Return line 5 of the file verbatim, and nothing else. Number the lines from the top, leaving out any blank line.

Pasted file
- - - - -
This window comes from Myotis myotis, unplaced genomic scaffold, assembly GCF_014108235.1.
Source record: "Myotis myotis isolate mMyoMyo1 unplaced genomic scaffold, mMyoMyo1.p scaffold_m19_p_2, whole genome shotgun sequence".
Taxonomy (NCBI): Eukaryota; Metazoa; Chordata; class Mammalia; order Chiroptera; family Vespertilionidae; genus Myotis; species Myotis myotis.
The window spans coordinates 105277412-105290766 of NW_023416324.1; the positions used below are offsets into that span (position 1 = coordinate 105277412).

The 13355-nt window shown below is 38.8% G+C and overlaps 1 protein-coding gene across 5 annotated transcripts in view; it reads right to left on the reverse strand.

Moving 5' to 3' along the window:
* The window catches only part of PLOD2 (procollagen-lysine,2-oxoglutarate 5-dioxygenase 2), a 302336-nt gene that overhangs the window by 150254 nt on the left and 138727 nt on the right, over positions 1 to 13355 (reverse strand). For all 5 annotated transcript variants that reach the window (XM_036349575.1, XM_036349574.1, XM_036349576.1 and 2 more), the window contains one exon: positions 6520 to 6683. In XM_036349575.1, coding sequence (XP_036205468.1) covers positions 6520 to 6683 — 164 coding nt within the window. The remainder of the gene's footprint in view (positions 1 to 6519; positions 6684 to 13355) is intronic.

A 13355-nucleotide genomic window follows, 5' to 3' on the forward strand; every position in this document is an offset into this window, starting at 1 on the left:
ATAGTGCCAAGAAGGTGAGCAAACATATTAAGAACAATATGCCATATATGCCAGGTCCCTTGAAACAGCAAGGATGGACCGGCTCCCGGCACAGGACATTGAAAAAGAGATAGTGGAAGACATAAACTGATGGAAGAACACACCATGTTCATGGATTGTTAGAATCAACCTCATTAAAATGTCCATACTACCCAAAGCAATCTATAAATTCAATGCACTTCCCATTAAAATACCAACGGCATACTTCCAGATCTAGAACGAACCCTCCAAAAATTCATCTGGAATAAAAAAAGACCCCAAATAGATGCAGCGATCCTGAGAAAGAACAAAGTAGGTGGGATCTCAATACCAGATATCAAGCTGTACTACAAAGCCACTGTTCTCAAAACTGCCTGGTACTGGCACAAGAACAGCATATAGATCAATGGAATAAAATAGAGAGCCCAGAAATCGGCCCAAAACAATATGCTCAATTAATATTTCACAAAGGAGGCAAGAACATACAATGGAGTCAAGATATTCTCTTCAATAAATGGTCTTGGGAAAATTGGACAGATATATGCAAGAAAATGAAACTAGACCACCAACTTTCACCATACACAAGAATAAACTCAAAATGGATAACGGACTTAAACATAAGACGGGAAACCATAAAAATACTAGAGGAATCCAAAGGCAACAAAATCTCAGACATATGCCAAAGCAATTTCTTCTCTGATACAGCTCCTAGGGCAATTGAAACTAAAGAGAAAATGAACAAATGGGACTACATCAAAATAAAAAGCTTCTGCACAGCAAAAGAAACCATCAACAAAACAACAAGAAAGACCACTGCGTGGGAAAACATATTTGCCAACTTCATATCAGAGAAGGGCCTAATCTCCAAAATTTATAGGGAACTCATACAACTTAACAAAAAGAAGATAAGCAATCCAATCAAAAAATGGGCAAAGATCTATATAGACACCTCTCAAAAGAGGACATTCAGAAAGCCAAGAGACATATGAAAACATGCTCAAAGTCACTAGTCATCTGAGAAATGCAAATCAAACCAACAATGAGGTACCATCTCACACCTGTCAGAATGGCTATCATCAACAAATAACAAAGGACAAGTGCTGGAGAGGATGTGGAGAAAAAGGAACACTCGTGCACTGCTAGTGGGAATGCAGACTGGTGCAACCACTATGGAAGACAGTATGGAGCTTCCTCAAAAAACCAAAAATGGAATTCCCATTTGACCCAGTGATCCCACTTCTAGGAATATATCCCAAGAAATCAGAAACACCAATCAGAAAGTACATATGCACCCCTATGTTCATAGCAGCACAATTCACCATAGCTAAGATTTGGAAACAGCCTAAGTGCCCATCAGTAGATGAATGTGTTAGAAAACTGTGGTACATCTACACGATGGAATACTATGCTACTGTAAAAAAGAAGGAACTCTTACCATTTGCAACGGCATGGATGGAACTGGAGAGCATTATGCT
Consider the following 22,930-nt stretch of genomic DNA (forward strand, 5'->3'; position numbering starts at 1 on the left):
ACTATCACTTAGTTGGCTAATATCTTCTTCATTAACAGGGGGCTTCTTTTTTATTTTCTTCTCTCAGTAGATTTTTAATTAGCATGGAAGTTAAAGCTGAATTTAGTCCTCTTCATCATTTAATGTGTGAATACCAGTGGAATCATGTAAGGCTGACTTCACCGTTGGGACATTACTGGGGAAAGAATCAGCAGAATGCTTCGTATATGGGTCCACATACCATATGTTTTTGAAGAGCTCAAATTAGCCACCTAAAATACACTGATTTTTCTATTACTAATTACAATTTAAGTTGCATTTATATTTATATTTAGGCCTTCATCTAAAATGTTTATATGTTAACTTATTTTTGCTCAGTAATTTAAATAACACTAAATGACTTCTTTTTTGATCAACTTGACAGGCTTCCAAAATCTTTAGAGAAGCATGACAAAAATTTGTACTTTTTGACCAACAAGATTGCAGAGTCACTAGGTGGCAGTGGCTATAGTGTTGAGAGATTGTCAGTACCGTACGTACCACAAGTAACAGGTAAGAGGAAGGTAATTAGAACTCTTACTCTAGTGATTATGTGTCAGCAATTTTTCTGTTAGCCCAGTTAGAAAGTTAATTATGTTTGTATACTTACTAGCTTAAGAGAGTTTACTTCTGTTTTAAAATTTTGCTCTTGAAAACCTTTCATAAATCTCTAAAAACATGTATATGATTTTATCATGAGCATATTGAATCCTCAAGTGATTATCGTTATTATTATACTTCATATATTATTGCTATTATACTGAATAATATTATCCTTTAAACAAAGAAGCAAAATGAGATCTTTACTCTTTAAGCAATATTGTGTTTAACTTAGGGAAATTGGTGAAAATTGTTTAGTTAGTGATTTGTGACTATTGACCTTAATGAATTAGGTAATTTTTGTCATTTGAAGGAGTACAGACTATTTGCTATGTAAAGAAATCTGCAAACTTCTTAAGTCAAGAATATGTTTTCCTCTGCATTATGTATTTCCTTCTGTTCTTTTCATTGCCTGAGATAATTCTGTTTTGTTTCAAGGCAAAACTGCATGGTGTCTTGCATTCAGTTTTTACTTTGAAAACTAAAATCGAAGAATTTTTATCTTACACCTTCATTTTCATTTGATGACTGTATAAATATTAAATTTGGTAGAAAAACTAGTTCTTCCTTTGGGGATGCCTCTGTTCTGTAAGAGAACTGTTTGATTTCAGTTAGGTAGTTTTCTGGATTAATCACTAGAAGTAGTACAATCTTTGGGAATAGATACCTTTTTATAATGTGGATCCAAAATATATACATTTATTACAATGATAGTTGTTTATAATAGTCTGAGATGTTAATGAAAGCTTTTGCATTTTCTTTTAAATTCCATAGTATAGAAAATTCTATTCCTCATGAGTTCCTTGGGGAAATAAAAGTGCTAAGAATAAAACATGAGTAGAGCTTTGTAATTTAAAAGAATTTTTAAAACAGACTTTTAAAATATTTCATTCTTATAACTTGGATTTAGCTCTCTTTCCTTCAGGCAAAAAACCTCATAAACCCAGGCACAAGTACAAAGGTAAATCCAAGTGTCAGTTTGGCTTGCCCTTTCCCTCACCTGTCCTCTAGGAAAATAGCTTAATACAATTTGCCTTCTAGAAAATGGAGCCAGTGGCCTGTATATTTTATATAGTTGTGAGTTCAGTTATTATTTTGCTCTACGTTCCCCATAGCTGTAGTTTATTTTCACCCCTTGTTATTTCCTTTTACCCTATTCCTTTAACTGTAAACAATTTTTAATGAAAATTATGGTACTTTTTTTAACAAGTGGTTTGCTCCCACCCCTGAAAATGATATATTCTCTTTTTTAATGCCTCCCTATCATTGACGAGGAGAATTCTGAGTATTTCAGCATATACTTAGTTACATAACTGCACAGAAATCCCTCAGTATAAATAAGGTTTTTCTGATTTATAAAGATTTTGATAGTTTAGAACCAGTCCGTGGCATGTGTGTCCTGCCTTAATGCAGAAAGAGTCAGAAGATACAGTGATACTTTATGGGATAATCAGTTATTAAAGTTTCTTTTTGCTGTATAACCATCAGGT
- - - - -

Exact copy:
The 13355-nt window shown below is 38.8% G+C and overlaps 1 protein-coding gene across 5 annotated transcripts in view; it reads right to left on the reverse strand.